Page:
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There are a number of drugs that play an important role in the treatment of gum disease. We discuss where these drugs are most used, why they are not enough on their own, and why there is still no one drug to 'cure' gum disease.

Dental diseases are pretty different from those that occur in different parts of the body. There is no vaccine to prevent tooth decay or gum disease. There is also no medicine that can cure the infection on its own when dental infections have set in. If you are seeking bleeding gums treatment, then you have to go a dentist a get a procedure done. There is no other way. Recently, however, advances in research of treatment of gum disease has identified certain drugs which can be used as an adjunct to treatment or maybe even help in the prevention of the condition altogether.

Drugs used to treat gum disease

Chlorhexidine

When it comes to talking of any drug that can be used to prevent gum disease, chlorhexidine has to be at the top of the list. Found in many over the counter prescription mouthwashes, chlorhexidine is considered the gold standard drug when it comes to gum diseases [1].

Here is how it works. Chlorhexidine attaches to the tooth surface and prevents the harmful bacteria from attaching to the tooth. It also remains attached to the tooth for a relatively long time, close to 12 hours, and so if the patient uses it twice a day, it will provide cover for the entire day [2].

So why has chlorhexidine not put dentists out of business just yet? For one thing, chlorhexidine is only effective when used on clean teeth. Ideally, the patient would have had a professional cleaning done and then be instructed to use it after brushing [3].

Using a chlorhexidine mouthwash is not a substitute for brushing. Also, chlorhexidine is effective at preventing plaque accumulation but it does nothing to treat any sort of pre-existing gum disease [4].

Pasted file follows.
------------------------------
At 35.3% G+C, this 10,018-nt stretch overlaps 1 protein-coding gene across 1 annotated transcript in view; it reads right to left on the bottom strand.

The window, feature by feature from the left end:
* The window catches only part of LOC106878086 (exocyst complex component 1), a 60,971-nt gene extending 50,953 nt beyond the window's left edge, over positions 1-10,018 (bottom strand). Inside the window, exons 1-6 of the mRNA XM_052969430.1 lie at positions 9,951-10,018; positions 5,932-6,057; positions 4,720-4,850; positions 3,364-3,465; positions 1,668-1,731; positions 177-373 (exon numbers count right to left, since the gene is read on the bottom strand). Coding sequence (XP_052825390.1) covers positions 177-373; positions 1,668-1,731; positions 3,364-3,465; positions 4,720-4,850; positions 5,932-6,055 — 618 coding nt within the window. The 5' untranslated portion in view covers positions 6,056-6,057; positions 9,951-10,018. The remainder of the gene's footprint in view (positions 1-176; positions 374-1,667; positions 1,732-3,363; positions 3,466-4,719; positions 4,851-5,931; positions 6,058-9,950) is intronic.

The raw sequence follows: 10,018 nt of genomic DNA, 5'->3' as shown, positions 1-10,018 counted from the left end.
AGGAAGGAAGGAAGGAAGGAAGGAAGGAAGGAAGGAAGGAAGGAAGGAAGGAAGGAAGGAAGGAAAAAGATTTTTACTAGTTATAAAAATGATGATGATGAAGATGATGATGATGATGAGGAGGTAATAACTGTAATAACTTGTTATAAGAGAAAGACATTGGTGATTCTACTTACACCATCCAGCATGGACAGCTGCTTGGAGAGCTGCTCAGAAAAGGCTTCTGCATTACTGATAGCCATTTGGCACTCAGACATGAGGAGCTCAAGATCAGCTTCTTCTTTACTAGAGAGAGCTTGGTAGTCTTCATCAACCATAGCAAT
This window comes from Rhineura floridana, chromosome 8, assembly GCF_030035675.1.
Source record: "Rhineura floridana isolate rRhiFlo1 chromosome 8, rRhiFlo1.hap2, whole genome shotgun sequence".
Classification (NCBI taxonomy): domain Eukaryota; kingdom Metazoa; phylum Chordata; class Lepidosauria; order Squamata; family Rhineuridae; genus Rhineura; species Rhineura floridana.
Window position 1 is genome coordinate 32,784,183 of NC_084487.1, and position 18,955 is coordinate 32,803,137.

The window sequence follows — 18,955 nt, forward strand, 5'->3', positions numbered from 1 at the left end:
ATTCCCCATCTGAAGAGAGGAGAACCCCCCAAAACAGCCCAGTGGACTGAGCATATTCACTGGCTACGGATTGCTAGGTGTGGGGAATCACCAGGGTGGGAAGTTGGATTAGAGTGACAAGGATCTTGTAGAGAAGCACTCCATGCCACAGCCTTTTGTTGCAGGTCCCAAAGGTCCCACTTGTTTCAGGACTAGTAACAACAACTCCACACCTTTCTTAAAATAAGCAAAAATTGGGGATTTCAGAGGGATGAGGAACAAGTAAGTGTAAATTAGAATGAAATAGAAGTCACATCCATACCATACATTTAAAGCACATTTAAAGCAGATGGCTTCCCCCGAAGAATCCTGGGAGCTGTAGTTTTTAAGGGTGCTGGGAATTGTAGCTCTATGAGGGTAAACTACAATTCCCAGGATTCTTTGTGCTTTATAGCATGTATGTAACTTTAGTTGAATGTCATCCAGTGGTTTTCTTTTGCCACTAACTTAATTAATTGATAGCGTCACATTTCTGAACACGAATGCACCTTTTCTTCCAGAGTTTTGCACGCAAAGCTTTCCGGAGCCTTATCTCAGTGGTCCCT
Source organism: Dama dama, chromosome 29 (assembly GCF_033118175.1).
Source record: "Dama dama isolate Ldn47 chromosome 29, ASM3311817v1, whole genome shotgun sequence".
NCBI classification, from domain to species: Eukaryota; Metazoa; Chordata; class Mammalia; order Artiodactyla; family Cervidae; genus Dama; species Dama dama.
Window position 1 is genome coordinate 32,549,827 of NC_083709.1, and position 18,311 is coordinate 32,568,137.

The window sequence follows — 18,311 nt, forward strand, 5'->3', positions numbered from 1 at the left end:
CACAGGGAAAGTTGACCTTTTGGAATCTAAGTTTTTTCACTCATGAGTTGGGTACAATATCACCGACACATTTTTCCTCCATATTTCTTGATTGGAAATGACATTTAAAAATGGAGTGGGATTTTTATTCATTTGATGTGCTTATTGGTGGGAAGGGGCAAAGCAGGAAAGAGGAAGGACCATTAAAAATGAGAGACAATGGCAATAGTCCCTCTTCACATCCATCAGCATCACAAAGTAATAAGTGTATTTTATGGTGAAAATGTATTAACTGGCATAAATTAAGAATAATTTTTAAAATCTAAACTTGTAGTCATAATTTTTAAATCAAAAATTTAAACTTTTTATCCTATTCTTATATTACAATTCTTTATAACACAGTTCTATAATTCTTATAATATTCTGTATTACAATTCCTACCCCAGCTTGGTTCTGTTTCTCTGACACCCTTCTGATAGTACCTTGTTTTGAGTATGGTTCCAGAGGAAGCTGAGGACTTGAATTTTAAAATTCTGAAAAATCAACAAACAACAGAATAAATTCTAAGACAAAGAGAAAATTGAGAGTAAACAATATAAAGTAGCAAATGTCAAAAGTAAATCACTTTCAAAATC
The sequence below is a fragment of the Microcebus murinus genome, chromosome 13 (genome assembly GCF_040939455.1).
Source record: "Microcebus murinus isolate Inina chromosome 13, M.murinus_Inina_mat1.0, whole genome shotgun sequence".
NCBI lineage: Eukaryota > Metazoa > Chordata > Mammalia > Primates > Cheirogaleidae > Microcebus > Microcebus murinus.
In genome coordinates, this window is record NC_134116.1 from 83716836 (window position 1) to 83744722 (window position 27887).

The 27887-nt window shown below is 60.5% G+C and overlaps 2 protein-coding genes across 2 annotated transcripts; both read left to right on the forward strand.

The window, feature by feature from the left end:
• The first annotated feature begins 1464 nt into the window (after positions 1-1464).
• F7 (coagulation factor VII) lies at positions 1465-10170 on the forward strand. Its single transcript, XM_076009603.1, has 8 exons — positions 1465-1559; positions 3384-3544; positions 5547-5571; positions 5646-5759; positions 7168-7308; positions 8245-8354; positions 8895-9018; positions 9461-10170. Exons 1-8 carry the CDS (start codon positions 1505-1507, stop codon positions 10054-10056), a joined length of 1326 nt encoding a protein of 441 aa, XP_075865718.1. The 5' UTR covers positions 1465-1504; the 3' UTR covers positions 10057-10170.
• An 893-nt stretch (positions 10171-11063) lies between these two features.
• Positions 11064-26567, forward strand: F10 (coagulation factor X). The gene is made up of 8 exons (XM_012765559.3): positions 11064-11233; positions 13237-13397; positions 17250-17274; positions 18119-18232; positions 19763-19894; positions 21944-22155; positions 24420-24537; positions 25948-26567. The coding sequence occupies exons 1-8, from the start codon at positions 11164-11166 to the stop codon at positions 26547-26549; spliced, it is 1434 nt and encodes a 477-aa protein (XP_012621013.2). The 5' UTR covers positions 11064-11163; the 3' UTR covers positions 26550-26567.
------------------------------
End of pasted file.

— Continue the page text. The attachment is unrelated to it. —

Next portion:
Tetracycline/Doxycycline

Both tetracycline and doxycycline belong to the same class of drugs and were developed to fight serious infections in different parts of the body. One of the fortuitous things that researchers found was that both these drugs are found in higher concentrations in the gingival crevicular fluid. This fluid plays a protective role for the gums and having a higher concentration of antibiotic in it allows it to combat a wide spectrum of micro-organisms effectively.  

Doctors use these drugs to help stabilize the micro-flora, use local drug delivery methods in isolated deep pockets, or fight acute infection alongside the surgical and non-surgical treatment of gum disease [5].

While these drugs are considered an effective aid in the treatment of gum disease, they are not a cure for the problem. This is because gum disease is chronic in nature and caused by micro-organisms found commonly in the mouth [6]. The micro-organisms are also just one part of the puzzle because the body’s immune response also plays a huge role in the occurrence of gum disease. It is impossible to take antibiotics all the time so that the likelihood of gum disease is decreased.

Low dose non-steroidal anti-inflammatory drugs

Technically, these drugs are rarely used for the treatment of gum disease, however, they are one of the most exciting areas of research for the future. It has now been found that the destruction caused by gum disease may be minimized by keeping the inflammatory response of the body in check. What currently happens is like sending in the army guns blazing for a small break-in [7].

Researchers are hoping that the use of long-term, low dose, anti-inflammatory drugs, they will be able to modulate the response of the body to sufficiently fight the disease but not cause the destruction of the structures surrounding the teeth in the process [8].

Low dose aspirin is one of the drugs that has been trialed and shown to have some very encouraging results. We may see a lot more use of these drugs to help prevent and treat gum disease in the future [9].

Amoxycillin and Metronidazole

Dentists all over the world use the combination of amoxicillin and metronidazole to bring acute gum diseases under control. In patients that are suffering from serious conditions like acute necrotizing ulcerative gingivitis, or are medically compromised because of being HIV positive, the combination of these two drugs can be very effective [10].

Amoxycillin and metronidazole together cover the vast majority of the spectrum of micro-organisms that have been identified as causing gum disease.

Conclusion

The use of drugs to treat gum disease will remain an adjunct to traditional non-surgical and surgical methods. There are still no drugs that can be prescribed for bleeding gums treatment. There is, however, no doubt that the role of certain drugs in modulating the response of the body to minimize destruction will increase in the future and may provide breakthroughs that we cannot imagine just yet.  

 

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